Junkfood Cinema - Large

Welcome back to Junkfood Cinema; enjoy a bowl of our Sugar-Coated Pimp Smacks. We recently asked blaxploitation icon Isaac Hayes to write a theme song for this week’s entry. He politely declined, as he is currently dead, but we think his song would have sounded almost exactly like this… There’s some dudes on floor; with indigestion, stomachs sore. What hit ‘em? Junkfood Cinema! Watching bad films all day, who threw their integrity away? Junkfood Cinema! We’ll tell you what makes them so fine, what puts the stars in our eyes. So bad, but who loves them? Junkfood Cinema! To top this thing with a cherry, we offer you a snack that’s so very…so very delicious. Junkfood Cinema. Thanks Isaac, we hope you’ll forgive us. Today’s Sweet Sweetflick: Slaughter’s Big Rip-Off.


Culture Warrior

Warning: Some of the links included in this article depict disturbing real-life violence against animals. When we talk about movies, we often talk about representation. And when we talk about representation, we’re most likely talking about people. How does this character’s personality fit in with my understanding of people in my daily life? What are the roles that men and women of different races, sexualities, and ethnic backgrounds play in a given narrative? What does an old film tell me about people during a different era? Who are the people that made a given film possible, and how did they contribute creatively? Simply put, cinema is a medium made by people, about people, and for people. But we often represent and depict other living beings through our narratives as well. We may be human, but we often identify with things that aren’t. This weekend I co-hosted a repertory screening of F. W. Murnau’s silent American classic Sunrise (1927). One of the film’s most memorable scenes features George O’Brien chasing after a precocious circus pig. The pig stumbles into a quiet kitchen and, through a series of screwball antics, causes a cook to drop a glass of wine onto the ground. It shatters, and the pig drinks the wine. What follows is a brilliant close-up of the pig, its eyes slowly drooping and its snout out-of-focus, which rather effectively conveys the animal’s state of inebriation. Through an intuitive implementation of form, the human audience is permitted to identify with the subjectivity […]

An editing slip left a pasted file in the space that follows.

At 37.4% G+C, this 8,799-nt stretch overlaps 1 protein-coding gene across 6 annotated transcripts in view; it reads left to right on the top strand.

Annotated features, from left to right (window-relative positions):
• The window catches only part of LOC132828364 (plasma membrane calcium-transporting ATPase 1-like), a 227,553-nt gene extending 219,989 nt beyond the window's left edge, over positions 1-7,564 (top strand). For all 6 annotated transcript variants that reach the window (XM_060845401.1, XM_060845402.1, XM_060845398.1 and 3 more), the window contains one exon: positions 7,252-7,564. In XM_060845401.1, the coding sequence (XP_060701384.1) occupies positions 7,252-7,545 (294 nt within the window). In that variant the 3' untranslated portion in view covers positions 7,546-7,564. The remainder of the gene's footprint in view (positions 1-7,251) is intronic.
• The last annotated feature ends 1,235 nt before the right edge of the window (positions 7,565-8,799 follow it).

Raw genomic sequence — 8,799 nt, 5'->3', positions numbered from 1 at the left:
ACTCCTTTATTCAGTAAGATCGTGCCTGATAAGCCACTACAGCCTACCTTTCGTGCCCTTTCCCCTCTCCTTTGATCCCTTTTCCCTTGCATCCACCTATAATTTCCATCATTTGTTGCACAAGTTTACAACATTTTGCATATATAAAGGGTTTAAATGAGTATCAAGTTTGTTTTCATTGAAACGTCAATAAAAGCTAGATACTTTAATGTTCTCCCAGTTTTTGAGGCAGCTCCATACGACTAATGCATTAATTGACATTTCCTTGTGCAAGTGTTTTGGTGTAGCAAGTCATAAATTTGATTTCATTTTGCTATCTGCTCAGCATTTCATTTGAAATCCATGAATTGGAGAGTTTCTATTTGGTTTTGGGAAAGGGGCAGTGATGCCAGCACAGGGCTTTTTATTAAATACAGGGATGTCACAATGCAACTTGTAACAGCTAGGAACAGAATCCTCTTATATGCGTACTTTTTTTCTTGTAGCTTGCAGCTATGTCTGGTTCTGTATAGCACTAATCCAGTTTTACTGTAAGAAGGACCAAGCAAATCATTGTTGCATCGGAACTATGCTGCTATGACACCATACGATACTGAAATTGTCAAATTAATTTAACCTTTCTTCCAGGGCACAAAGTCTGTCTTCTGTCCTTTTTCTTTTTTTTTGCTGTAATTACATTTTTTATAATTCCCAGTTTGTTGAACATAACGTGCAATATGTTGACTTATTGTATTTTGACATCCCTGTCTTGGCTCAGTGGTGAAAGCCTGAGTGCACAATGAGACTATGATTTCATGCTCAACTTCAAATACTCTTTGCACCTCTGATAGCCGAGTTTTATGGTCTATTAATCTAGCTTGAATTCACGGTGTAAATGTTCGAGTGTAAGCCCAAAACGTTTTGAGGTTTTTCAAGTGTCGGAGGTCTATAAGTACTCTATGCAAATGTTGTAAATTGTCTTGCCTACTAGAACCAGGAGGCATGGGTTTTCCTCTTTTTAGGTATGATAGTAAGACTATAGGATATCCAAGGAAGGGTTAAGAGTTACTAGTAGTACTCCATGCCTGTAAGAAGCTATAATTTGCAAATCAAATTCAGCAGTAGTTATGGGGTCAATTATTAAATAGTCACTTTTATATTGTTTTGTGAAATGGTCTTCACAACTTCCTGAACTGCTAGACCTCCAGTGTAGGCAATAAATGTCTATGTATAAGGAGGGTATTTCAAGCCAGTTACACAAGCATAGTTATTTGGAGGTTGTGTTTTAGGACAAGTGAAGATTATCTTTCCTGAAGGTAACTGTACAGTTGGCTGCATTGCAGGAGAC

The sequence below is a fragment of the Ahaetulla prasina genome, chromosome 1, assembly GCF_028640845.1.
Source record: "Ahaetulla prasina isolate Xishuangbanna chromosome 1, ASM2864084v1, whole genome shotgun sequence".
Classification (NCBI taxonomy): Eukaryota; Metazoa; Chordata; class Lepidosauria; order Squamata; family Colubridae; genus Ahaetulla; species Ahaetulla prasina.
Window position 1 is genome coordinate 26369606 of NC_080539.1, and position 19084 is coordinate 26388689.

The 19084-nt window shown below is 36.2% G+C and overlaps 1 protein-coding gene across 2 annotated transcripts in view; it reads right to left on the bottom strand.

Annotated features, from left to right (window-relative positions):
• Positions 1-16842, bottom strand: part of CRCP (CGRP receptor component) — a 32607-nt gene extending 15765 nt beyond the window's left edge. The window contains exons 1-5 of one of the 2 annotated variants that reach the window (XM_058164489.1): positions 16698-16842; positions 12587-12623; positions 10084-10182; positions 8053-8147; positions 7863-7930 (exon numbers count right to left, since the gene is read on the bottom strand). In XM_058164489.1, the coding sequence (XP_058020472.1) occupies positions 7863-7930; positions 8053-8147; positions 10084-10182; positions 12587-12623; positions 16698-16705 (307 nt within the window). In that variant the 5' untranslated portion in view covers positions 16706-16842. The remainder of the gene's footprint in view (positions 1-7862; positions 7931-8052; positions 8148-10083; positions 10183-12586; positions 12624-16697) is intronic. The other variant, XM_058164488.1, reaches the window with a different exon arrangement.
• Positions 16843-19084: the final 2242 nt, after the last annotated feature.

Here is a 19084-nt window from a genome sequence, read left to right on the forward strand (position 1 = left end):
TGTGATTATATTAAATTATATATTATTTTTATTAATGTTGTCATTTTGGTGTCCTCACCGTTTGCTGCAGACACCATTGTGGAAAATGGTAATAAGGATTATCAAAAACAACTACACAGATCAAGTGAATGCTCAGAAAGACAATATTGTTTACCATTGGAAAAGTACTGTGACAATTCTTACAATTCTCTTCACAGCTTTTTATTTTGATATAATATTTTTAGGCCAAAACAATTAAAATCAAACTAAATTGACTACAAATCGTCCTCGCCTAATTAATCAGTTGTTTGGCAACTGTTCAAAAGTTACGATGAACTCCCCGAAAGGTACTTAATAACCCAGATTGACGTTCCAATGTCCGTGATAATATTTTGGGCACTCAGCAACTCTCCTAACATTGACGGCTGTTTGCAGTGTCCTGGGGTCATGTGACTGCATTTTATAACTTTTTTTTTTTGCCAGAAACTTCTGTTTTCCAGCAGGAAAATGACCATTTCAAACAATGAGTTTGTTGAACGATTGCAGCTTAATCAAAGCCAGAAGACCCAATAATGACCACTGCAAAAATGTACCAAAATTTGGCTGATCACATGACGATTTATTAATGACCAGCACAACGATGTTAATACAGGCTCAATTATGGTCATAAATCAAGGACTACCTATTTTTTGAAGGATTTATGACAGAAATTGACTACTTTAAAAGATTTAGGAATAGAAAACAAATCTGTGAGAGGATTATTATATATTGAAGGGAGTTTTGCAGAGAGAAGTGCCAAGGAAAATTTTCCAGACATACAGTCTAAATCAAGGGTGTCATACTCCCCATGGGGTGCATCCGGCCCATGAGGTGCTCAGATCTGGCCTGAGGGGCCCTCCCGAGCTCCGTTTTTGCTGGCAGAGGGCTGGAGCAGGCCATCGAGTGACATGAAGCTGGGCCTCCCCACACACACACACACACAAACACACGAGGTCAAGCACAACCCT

Junkfood Cinema

Welcome back to Junkfood Cinema; we blame the schools. This is the weekly movie column that shines a more favorable light on China’s plan to censor the internet. Every Friday I thrust a nice big bit of schlock in your face and expect you to smile as I wave it around with all its faults. Not to be labeled as someone with taste, I will then describe exactly why I love the terrible movie in question. To cap it all off, just before your lengthy and expensive therapy regimen begins, I will offer a tasty snack inspired by the film. This week we wrap up another successful, if borderline offensive, Blaxploitation History Month with one of my all time favorites: Slaughter.



Our coverage of the Afterdark Horrorfest Volume III kicks off with a trip to the farm in Slaughter. Anyone else cravin’ bacon?

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